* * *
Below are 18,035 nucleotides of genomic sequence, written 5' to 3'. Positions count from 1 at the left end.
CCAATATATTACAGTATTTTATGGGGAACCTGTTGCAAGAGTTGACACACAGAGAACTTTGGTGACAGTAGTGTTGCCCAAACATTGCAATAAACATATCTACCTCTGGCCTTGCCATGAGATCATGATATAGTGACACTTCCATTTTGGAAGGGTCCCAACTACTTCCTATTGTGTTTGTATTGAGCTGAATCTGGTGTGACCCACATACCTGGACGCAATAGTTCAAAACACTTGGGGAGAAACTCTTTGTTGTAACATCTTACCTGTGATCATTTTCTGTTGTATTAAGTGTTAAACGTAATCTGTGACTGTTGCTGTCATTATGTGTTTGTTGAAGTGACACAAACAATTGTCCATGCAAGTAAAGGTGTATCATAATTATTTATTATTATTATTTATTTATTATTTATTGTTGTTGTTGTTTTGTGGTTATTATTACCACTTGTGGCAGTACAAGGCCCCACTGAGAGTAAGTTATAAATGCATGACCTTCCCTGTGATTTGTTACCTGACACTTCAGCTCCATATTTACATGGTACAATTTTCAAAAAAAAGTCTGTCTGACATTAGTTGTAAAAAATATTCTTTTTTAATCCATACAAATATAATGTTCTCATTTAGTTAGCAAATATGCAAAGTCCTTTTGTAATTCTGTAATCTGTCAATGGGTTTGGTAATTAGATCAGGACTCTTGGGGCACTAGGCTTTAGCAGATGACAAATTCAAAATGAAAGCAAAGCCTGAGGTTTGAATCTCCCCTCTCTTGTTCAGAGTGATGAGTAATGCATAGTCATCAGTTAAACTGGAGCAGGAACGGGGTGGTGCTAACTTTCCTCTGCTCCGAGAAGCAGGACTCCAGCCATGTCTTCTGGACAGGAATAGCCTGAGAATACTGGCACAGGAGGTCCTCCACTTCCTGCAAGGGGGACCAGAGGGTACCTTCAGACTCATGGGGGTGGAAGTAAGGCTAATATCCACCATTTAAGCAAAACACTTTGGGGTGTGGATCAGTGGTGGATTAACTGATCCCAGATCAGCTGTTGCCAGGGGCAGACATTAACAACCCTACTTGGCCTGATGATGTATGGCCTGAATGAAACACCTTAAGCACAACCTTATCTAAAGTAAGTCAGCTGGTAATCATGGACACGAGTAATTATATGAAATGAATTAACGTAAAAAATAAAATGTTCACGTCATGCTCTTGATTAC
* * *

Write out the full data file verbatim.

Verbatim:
Below are 18,035 nucleotides of genomic sequence, written 5' to 3'. Positions count from 1 at the left end.
CCAATATATTACAGTATTTTATGGGGAACCTGTTGCAAGAGTTGACACACAGAGAACTTTGGTGACAGTAGTGTTGCCCAAACATTGCAATAAACATATCTACCTCTGGCCTTGCCATGAGATCATGATATAGTGACACTTCCATTTTGGAAGGGTCCCAACTACTTCCTATTGTGTTTGTATTGAGCTGAATCTGGTGTGACCCACATACCTGGACGCAATAGTTCAAAACACTTGGGGAGAAACTCTTTGTTGTAACATCTTACCTGTGATCATTTTCTGTTGTATTAAGTGTTAAACGTAATCTGTGACTGTTGCTGTCATTATGTGTTTGTTGAAGTGACACAAACAATTGTCCATGCAAGTAAAGGTGTATCATAATTATTTATTATTATTATTTATTTATTATTTATTGTTGTTGTTGTTTTGTGGTTATTATTACCACTTGTGGCAGTACAAGGCCCCACTGAGAGTAAGTTATAAATGCATGACCTTCCCTGTGATTTGTTACCTGACACTTCAGCTCCATATTTACATGGTACAATTTTCAAAAAAAAGTCTGTCTGACATTAGTTGTAAAAAATATTCTTTTTTAATCCATACAAATATAATGTTCTCATTTAGTTAGCAAATATGCAAAGTCCTTTTGTAATTCTGTAATCTGTCAATGGGTTTGGTAATTAGATCAGGACTCTTGGGGCACTAGGCTTTAGCAGATGACAAATTCAAAATGAAAGCAAAGCCTGAGGTTTGAATCTCCCCTCTCTTGTTCAGAGTGATGAGTAATGCATAGTCATCAGTTAAACTGGAGCAGGAACGGGGTGGTGCTAACTTTCCTCTGCTCCGAGAAGCAGGACTCCAGCCATGTCTTCTGGACAGGAATAGCCTGAGAATACTGGCACAGGAGGTCCTCCACTTCCTGCAAGGGGGACCAGAGGGTACCTTCAGACTCATGGGGGTGGAAGTAAGGCTAATATCCACCATTTAAGCAAAACACTTTGGGGTGTGGATCAGTGGTGGATTAACTGATCCCAGATCAGCTGTTGCCAGGGGCAGACATTAACAACCCTACTTGGCCTGATGATGTATGGCCTGAATGAAACACCTTAAGCACAACCTTATCTAAAGTAAGTCAGCTGGTAATCATGGACACGAGTAATTATATGAAATGAATTAACGTAAAAAATAAAATGTTCACGTCATGCTCTTGATTAC